# Independent VS. Mutually Exclusive Events

*Probability* and *chance* surround us every day. If you have ever watched the news, the weather and market trends are given as probabilities. The chance of rain or snow is a great example of probability in everyday life.

Before going over independent and mutually exclusive events, let’s review some important probability vocabulary.

### Vocabulary

Probability: The likeliness that an event will occur. It is measured by the favorable outcomes over the total possible outcomes.

$$P\;\left(event\right)\;=\;\frac{Number\;of\;favorable\;outcome}{Total\;number\;of\;possible\;outcomes}$$

Event: An event is an outcome or a set of outcomes of an experiment.

Sample Space: The set of all possible outcomes of an experiment.

## Types of Events

*A* *mutually exclusive* *event* is a situation in which two events cannot occur at the same time.

** Independent events **are when one event is unaffected by another event.

**are when one event affects the outcome of another event.**

*Dependent events*** Simple**: An event with a single outcome

**: Two independent events occurring. Found by multiplying the probabilities of the events.**

*Compound*Let’s take a look at flipping a coin. When you flip a coin there are two possible outcomes. One outcome is the coin lands on heads, the second outcome is that the coin lands on tails.

The *experiment* is flipping the coin. The *sample space* for this experiment is heads and tails.

When you flip a coin once you cannot get both heads and tails. This means that the events of getting heads or getting tails are ** mutually exclusive**.

This is also *a simple event* since there is one event that is taking place.

Notice that with the diagram, there is no overlap between the two events.

Now let’s say you are going to roll a standard six sided die and flip a coin.

Since there are two events this is now a compound event. If you land on four with the die, that does not affect what the coin will land on. These two events are ** independent**.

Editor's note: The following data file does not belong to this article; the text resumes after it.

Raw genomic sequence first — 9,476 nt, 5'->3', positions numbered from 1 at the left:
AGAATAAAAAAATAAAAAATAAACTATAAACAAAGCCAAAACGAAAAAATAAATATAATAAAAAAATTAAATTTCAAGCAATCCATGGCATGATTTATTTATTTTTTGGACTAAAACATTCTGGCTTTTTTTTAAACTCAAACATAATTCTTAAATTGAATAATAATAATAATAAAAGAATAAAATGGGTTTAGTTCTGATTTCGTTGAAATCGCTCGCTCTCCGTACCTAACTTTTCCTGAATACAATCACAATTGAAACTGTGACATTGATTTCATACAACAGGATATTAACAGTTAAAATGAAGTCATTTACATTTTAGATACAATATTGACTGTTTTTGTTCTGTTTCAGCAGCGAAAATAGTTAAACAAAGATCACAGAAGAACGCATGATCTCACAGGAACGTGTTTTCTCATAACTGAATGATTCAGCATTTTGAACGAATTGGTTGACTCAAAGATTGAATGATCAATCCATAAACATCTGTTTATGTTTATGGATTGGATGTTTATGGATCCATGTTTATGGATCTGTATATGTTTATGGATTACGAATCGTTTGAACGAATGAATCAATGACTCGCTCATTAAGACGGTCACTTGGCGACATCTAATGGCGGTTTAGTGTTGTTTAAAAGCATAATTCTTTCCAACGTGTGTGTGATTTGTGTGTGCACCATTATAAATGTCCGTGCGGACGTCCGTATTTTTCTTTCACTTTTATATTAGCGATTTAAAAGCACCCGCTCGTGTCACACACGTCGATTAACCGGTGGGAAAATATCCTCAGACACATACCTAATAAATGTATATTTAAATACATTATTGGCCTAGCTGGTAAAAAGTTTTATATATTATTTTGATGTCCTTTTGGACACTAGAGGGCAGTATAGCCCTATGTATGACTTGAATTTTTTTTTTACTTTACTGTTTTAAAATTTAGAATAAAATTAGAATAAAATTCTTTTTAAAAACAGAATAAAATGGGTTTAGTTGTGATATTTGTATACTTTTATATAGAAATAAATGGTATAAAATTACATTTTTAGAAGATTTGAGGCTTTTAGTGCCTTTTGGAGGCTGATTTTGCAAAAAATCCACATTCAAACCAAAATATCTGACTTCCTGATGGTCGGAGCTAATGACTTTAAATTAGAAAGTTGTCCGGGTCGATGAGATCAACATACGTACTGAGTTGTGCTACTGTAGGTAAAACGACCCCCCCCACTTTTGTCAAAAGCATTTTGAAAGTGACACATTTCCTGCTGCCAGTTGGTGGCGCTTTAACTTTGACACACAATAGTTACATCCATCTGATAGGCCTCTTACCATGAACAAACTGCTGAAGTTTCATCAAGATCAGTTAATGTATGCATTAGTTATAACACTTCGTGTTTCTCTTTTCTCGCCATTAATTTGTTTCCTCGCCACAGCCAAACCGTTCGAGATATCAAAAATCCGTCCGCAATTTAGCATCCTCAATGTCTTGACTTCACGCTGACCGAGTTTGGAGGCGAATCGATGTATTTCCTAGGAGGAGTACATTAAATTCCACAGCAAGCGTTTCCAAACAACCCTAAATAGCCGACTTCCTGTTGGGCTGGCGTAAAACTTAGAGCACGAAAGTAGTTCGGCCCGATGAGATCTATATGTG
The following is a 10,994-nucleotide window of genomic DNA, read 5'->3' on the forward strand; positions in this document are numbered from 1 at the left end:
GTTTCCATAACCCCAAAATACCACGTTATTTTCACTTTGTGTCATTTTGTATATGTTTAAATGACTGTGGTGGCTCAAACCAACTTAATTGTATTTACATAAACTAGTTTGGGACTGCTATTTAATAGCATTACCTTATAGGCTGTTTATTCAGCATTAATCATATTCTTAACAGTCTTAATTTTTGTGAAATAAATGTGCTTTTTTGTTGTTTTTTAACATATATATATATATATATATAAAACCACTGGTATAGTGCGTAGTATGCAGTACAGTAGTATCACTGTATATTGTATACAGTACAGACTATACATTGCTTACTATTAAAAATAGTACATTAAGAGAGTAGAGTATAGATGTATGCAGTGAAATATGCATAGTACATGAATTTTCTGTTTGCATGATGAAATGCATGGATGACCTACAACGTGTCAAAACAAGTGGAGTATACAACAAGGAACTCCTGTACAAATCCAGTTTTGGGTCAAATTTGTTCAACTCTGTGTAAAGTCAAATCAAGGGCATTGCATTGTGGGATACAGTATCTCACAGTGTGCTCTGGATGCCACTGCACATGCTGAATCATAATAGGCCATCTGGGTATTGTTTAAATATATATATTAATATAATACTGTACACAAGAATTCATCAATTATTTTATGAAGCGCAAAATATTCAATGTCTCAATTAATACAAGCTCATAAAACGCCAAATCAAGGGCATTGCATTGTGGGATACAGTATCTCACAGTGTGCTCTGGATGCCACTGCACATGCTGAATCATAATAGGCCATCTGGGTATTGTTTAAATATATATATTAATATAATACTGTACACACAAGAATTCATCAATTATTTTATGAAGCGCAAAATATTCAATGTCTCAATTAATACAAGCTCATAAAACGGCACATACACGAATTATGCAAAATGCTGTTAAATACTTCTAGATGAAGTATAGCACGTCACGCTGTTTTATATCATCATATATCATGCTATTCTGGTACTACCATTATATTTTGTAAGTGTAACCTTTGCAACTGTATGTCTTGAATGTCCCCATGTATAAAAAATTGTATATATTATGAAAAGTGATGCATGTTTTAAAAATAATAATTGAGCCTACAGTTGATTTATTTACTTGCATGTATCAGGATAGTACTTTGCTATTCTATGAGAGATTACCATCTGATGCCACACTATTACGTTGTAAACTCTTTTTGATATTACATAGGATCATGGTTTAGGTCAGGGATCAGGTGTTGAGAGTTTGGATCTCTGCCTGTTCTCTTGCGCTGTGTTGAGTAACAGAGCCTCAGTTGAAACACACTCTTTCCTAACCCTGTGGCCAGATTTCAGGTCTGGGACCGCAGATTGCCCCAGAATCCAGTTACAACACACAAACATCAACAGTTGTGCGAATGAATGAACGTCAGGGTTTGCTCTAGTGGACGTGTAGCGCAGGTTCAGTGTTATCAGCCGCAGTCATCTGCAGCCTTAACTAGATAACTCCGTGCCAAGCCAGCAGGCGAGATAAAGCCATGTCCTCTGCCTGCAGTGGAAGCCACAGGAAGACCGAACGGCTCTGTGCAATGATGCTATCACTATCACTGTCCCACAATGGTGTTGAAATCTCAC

Keeping with the numbered die, two events that would not be mutually exclusive would be rolling an odd number and rolling a 5.

Rolling a 3 would satisfy one of the events, rolling an odd. However, if a 5 is rolled, it satisfies both events and happens at the same time.

Notice the overlap with these events. There are numbers that are odd that are not five, but a five is always odd.

## Did you know?

- Mutually exclusive events are always dependent.
- The probability of two people in a room of 23 people having the same birthday is 50%
- A probability of 0 means that the event is impossible
- A probability of 1 means that the event is a certainty.

## Probability Notation

What is the probability of rolling a 4 with a standard six sided die? Let’s start by looking at the sample space, the different numbers that the die can land on.

Sample Space: 1, 2, 3, 4, 5, 6

The favorable outcome for this experiment is 4.

$$\operatorname{𝑃}\;\left(event\right)\;=\;\frac{Number\;of\;favorable\;outcome}{Total\;number\;of\;possible\;outcomes}$$

$$\operatorname{𝑃}\;(rolling\;\operatorname{𝑎}\;4)\;=\;\frac16$$

### Example 1:

*What is the probability of flipping a tail and rolling an even number?*

$$\operatorname{𝑃}\;(tails\;and\;even)\;=\;?$$

Let’s start with the probability of flipping a **tail**.

$$P\;(tails)\;=\;\frac1{\;2}$$

Next, what is the probability of rolling an **even** number?

$$P\;\left(even\right)\;=\;\frac3{\;6}\;=\;\frac{\;1\;}2$$

To find the probability of these independent events, the probabilities are multiplied.

$$P\;\left(tails\;and\;even\right)\;=\;\frac1{\;2}\;\times\;\frac1{\;2}\;=\;\frac1{\;4}$$

### Example 2:

*What is the probability of flipping both a tail and heads with one coin?*

Since only one coin is being used, you can only get one result, this means that the events are mutually exclusive.

$$P\;\left(heads\;and\;tails\right)\;=\;0$$

### Example 3:

*What is the probability of choosing an ace or a queen from a standard deck of cards?*

$$P\;\left(Ace\right)\;=\;\frac4{52\;}\;=\;\frac1{13}$$

$$P\;\left(Queen\right)\;=\;\frac4{52}\;=\;\frac1{13}$$

$$P\;\left(Ace\;OR\;Queen\right)\;=\;\frac1{13}\;+\;\frac1{13}\;=\;\frac2{13}$$

You can also look at the number of favorable outcomes, 8, over the total number of cards, 52. This will also reduce to become $$\frac2{13}$$ .

### Example 4:

Given a standard deck of cards.

Let H = choosing a heart

Let E = choosing an even number

Let F = choosing a five

Let A = choosing an Ace

*Which of the following are mutually exclusive events?*

Start with H and compare it to the other events.

- Can a card be both a heart and an even? Yes
- Can a card be both a heart and a five? Yes
- Can a card be both a heart and an Ace? Yes

Next look at E.

- Can a card be both an even and a five? No- mutually exclusive events
- Can a card be both an even and an Ace? No – mutually exclusive events

The last pairing is F and A

- Can a card be both a five and an ace? No – mutually exclusive events